Jay Walsh, head of communications at the Wikimedia Foundation — the organization which owns Wikipedia’s trademark and its equipment — announced on the Foundation’s official blog last week:
Today we announced some fantastic news. The proposal to see Wikimedia’s content adopt a new dual license system has been voted on and approved by the Wikimedia community. With the full approval of our Board of Trustees, this now means that the Wikimedia Foundation will proceed with the implementation of a CC-BY-SA/GFDL dual license system on all of our project’s content. The new dual license will begin to come into effect in June.
This is pretty inside baseball, but I can imagine the average Wikipedia reader would have at least two questions about this change: 1) Why did this change take place? and 2) How will this affect my experience at Wikipedia?
Fortunately, the Foundation released a FAQ answering those very questions (and many more, because many Wikipedia contributors may be unfamiliar with these issues). I will attempt to summarize:
- 1) The GFDL, which refers to GNU Free Documentation License, was the original alternative to copyright. It was created by software developers who wanted something in between “All Rights Reserved” and total public domain (because others would take their public domain material, modify it, and copyright it all over again). Wikipedia was always meant to be free (as in speech and beer) and GFDL was the only way to make this happen. However, it also required that GFDL content quoted elsewhere carry about three pages of documentation — cumbersome for quoting Wikipedia in a book and impossible when said content is audio or video, among other problems. In recent years, an organization called Creative Commons has released a number of similar licenses which are better-suited to Wikipedia. The move has been a long time coming, held up only by bureaucratic negotiations. Technically, GFDL isn’t going away, but when those complicating issues arise, Creative Commons’ rules will take precedence.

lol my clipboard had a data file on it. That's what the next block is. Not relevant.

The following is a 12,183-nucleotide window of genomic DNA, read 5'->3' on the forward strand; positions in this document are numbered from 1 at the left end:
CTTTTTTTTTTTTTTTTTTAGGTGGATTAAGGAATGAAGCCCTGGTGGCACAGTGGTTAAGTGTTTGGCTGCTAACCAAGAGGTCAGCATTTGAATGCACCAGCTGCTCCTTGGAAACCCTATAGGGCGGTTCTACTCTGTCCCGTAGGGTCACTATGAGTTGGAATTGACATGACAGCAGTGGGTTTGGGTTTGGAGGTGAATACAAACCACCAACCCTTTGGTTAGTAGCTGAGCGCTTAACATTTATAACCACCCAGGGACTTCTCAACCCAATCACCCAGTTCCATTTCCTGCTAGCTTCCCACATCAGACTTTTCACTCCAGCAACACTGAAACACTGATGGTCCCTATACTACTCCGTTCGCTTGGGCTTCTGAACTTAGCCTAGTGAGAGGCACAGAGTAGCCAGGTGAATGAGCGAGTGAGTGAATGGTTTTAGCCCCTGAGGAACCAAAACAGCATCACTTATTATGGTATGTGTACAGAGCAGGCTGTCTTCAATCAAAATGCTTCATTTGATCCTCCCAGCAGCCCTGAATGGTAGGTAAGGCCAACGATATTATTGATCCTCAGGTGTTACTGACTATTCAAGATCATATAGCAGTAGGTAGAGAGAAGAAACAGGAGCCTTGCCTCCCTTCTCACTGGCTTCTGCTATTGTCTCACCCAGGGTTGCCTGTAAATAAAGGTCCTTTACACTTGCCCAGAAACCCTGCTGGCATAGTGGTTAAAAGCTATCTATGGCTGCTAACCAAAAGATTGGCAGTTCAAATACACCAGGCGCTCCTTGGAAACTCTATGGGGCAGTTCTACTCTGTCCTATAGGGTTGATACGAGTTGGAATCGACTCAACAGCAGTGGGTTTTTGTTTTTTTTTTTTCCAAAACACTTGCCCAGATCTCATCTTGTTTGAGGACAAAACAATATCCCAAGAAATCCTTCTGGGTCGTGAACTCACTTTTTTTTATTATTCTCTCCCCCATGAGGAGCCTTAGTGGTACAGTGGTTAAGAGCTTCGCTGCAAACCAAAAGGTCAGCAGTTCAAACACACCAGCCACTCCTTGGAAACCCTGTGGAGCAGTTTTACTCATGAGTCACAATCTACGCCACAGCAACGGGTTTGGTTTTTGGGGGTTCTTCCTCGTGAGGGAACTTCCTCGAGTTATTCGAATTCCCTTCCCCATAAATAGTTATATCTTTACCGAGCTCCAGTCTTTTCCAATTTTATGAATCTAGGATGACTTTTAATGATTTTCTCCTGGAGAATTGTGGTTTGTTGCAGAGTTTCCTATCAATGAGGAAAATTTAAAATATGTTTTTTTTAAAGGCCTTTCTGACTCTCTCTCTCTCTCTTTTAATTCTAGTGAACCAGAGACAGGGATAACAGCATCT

I’m not sure I succeeded in making that simple. But I promise I can make the second one easy, and I can quote directly from the FAQ:
- 2) “Our experience has been that relatively few editors and users are engaged enough with the licensing issues we’re discussing here to be affected in any significant way by the update.”
If most Wikipedia editors aren’t going to notice a difference, then neither will anyone who simply reads Wikipedia for fun and information. So rest easy — the new and improved Wikipedia and the familiar old Wikipedia are one and the same.